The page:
The early pattern of joint involvement predicts disease progression in children with oligoarticular (pauciarticular) juvenile rheumatoid arthritis

Arthritis Rheum. 2002 Oct;46(10):2708-15. doi: 10.1002/art.10544.


Objective: To evaluate features during the first 6 months of disease that may be associated with a poor outcome as measured principally by extension to a polyarticular disease course in patients with oligoarticular-onset juvenile rheumatoid arthritis (oligo-JRA).

Methods: This study was a retrospective review of patients who fulfilled the American College of Rheumatology criteria for oligo-JRA, were followed up for at least 5 years, and did not have juvenile psoriatic arthritis, spondylarthropathy-like disease, or rheumatoid factor positivity. Data from the first 6 months of disease were collected. Continuous variables were dichotomized and then screened by univariate analysis for association with poor outcome at the last followup visit, as measured by extension of involvement (>4 accumulated involved joints) and by "clinically meaningful" extension (> or =10 accumulated joints). Variables significantly associated with this latter outcome, with the addition of disease duration as a confounding independent variable, were included in a multiple logistic regression analysis. The same variables were then examined in separate multiple logistic regression models to look at other measures of outcome, including use of disease-modifying antirheumatic drugs (DMARDs) at any time, erosive disease on radiographs, any remission of disease ever occurring, physician's global assessment of disease activity at the last visit, and disability as measured by the Childhood Health Assessment Questionnaire (C-HAQ)/HAQ.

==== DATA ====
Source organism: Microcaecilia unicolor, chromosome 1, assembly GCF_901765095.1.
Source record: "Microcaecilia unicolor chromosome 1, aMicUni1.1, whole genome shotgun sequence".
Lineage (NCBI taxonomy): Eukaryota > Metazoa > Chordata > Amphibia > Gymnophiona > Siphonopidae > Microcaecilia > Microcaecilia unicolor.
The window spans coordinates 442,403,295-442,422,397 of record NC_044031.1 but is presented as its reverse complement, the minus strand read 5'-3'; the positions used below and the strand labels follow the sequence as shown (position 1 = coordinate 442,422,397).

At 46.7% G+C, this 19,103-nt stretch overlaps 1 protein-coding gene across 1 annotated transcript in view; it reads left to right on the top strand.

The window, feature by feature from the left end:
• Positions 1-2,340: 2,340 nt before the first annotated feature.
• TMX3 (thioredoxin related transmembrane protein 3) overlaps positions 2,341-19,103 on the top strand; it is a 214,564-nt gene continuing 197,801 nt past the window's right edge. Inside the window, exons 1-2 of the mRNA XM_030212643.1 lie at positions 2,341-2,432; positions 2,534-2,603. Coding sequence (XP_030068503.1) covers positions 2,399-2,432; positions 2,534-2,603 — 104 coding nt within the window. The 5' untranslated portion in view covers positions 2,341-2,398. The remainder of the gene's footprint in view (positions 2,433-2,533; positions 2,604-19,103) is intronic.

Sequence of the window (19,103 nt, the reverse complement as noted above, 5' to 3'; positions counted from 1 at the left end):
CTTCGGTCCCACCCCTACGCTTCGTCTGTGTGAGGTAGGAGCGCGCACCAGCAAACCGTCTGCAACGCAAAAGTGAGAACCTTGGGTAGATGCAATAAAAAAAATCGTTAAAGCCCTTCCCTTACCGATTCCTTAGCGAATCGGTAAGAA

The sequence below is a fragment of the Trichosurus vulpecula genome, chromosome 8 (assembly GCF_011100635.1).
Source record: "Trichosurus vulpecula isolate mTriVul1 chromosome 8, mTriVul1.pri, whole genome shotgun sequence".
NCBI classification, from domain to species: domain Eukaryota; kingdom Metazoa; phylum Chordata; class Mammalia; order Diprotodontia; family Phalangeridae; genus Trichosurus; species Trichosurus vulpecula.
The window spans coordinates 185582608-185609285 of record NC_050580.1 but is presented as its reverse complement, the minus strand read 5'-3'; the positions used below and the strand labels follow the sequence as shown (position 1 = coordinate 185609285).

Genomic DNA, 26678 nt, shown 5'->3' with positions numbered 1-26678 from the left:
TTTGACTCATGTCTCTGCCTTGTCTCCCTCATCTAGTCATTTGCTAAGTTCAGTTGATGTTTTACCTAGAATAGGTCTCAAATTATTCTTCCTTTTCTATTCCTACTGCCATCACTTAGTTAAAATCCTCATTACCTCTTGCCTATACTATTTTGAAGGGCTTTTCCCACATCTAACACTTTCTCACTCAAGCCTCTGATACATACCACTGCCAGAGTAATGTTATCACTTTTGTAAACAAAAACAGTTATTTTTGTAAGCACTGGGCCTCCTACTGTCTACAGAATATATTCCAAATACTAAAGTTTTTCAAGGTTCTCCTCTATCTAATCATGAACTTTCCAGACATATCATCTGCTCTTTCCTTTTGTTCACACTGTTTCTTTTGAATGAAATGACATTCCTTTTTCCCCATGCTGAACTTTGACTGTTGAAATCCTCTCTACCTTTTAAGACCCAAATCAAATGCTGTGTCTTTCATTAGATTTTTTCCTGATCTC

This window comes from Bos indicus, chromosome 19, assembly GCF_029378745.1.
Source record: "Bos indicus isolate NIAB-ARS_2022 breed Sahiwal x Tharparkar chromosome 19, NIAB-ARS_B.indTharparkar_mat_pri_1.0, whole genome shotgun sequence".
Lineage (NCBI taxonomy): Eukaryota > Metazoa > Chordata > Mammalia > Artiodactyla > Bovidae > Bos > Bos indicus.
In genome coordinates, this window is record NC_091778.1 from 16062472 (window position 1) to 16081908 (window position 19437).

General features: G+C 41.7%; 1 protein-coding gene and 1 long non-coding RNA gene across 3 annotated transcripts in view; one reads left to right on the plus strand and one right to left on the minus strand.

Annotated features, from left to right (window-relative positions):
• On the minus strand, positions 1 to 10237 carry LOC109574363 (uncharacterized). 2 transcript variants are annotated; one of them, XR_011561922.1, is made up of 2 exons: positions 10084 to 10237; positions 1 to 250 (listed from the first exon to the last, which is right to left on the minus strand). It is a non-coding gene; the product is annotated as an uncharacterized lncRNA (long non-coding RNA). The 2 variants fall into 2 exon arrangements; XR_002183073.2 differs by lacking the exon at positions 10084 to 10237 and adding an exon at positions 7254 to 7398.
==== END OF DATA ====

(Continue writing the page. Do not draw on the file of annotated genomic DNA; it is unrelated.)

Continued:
Results: Of the 205 patients (160 of whom were female) studied for a median of 10.8 years (range 5-26.6 years), 39.5% developed extension to >4 joints and 17.6% developed arthritis in > or =10 joints. Using the logistic regression model, symmetric disease was predictive of all measures of poor outcome: extension to > or =10 joints (odds ratio [OR] 19.2), the need to use DMARDs (OR 11.5), radiographic demonstration of erosive disease (OR 4.73), inflammatory activity at last followup visit (OR 3.23), no remission of disease (OR 4.73), and disability as measured by a C-HAQ score >0.12 (OR 2.95). Ankle and/or wrist disease was predictive of extension (OR 6.61) and erosions (OR 3.59). Wrist disease alone was predictive of the need to use DMARDs (OR 5.87) and of inflammatory disease activity at the last followup visit (OR 4.01). An elevated erythrocyte sedimentation rate (ESR) was predictive of extension (OR 3.76), the need to use DMARDs (OR 6.47), and no remission of disease (OR 2.30). Disease duration was a confounding variable for extension (OR 1.18) and erosive disease (OR 1.19).

Conclusion: The early presence of ankle and/or wrist disease, symmetric joint involvement, and an elevated ESR in a child with oligo-JRA indicates the likelihood of disease progression.

MeSH terms

  • Age of Onset
  • Ankle Joint / pathology*
  • Arthritis, Juvenile / pathology*
  • Child
  • Disability Evaluation
  • Disease Progression
  • Female
  • Humans
  • Male
  • Multivariate Analysis
  • Predictive Value of Tests
  • Retrospective Studies
  • Surveys and Questionnaires
  • Wrist Joint / pathology*